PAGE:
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back to article That MYSTERY Duqu Trojan language: Plain old C

An appeal for help from the programming community has allowed antivirus analysts to classify the unknown language used to develop key components of the Duqu Trojan. Duqu creates a backdoor on compromised SCADA-based industrial control systems. The malware is closely related to the nuke plant centrifuge-busting Stuxnet worm and …

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Black Helicopters

So....

It was created by professional developers [check] quite possibly in an organised team of developers [check] where some aspects of the team worked on separate chunks of the code [check] possibly unaware of what other coding cells were working on [check]

So, CIA / NSA, anyone (or any other shady TLA agency)? Team A with lower clearance worked on general framework while team B (and maybe C) worked on sensitive and intricate exploit code to run within it...

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Framework oriented, Apple like

They say it is some Apple style code, it sounds right but the first object oriented operating system was next, the grandfather of OS which was loved by NSA and probably CIA.

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Re: So....

I agree with the first half of what you say, but I don't see why it necessarily means that someone like CIA/NSA is behind it. The approach described is quite standard in any company that likes to develop software in a sensible manner (as opposed to hacking a solution out). Having one team develop the framework while another develops the application/payload allows different people to focus on what they're good at and should result in a well-structured and reliable program.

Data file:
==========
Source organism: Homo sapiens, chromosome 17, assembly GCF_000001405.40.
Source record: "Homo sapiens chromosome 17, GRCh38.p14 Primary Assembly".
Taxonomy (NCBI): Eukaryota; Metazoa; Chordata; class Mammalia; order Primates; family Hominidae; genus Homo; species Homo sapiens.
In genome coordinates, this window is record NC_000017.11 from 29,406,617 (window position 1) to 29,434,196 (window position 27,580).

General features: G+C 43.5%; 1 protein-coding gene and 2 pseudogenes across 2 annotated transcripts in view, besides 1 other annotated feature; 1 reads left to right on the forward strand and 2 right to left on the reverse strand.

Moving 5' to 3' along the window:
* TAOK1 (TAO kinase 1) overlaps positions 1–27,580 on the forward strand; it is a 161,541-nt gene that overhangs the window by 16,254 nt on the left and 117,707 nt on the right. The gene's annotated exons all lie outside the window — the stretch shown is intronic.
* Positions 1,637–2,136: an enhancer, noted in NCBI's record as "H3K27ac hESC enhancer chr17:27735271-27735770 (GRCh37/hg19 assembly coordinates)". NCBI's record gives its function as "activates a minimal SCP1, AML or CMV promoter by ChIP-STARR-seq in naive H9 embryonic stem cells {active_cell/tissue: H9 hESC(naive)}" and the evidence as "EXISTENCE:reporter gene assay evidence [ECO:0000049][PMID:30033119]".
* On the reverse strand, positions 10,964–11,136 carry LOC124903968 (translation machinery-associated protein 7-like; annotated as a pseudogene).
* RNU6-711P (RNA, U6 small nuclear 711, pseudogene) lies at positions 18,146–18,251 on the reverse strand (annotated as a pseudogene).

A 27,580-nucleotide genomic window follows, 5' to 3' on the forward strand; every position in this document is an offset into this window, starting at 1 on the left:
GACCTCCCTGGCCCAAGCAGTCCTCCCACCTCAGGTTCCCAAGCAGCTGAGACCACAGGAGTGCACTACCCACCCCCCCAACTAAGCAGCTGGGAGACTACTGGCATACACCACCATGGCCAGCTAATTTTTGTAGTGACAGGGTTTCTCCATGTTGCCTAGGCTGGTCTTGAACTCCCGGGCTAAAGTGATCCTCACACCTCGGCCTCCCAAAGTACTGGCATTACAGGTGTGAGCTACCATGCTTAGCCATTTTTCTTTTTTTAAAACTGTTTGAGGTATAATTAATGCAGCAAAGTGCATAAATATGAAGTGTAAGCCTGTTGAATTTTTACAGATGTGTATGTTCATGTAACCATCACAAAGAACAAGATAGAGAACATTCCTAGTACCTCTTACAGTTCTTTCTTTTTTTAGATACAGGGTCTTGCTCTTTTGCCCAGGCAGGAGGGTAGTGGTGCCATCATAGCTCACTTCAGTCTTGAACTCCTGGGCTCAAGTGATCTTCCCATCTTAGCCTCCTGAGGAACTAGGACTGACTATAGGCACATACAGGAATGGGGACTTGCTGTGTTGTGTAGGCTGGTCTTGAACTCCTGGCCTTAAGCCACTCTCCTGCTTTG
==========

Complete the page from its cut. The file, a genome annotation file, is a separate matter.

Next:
I would say that the obvious desire for a professional development does indicate some level of organisation and a long-term aim, but you can find those features in many non-spook organisations.

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Re: So....

Or, plucking anything NOT a boring conspiracy theory out of the air:

- any professional team of software engineers working for a company who's slightly amoral.

Russian spammers, industrial rivals ("Look how rubbish their security is! By us instead!"), god-knows-what that could lead to profit indirectly. What better way to make an attack code within a legitimate corporate environment than to make it so modular that no one programmer actually knows what it is while they are working on it.

First, we don't even know what it sends back to central servers. Second, it doesn't "damage" anything, even the SCADA control systems it seeks out. Third, it steals PKE certificates. That's about all we know about it.

My actual "conspiracy theory" explanation would be: Written by a bunch of professional programmers who usually do professional programming work, in a modular way so that few know its actual purpose or where their code ends up, or could give them away. Then distribute to key sites, "discovered" (or just wait until someone DOES discover it), then pick major nation that's a key "potential" culprit and blame them for it with zero evidence (my bet at the moment would be China but Iran's a strong candidate too), in order to justify - what? A war? A cyber-attack? Internet censorship? A Great Wall of America? Removing their nuclear ability? I don't know.

But the media certainly seem to have hooked into those attacks fast and been quick to name potential sources and blame them without evidence past "we saw one copy spread from a China IP". By which argument, the Chinese government makes every spam message on the planet with the purpose of attacking "Western" government by a social DoS. It's just as insane and just as without proof (and, actually, probably more effective).

All this tells us: Security analysts don't know anything (I've seen lots of posts on Duqu in the last few weeks that say it's DEFINITELY not C, etc.) and still haven't properly reverse-engineered it (apparently too busy trying to discover the language so they can google "decompiler for language X"), and the people who wrote it had done some programming in their lives enough to get used to doing things properly and modularly.

Anything beyond that is conspiracy theory, and a bad one at that. And picking ANY source on such limited information (Hell, they could find "(C) China 2012" in the damn thing - that's still not any sort of proof it was from China, or the Chinese government, for example) is ridiculously stupid.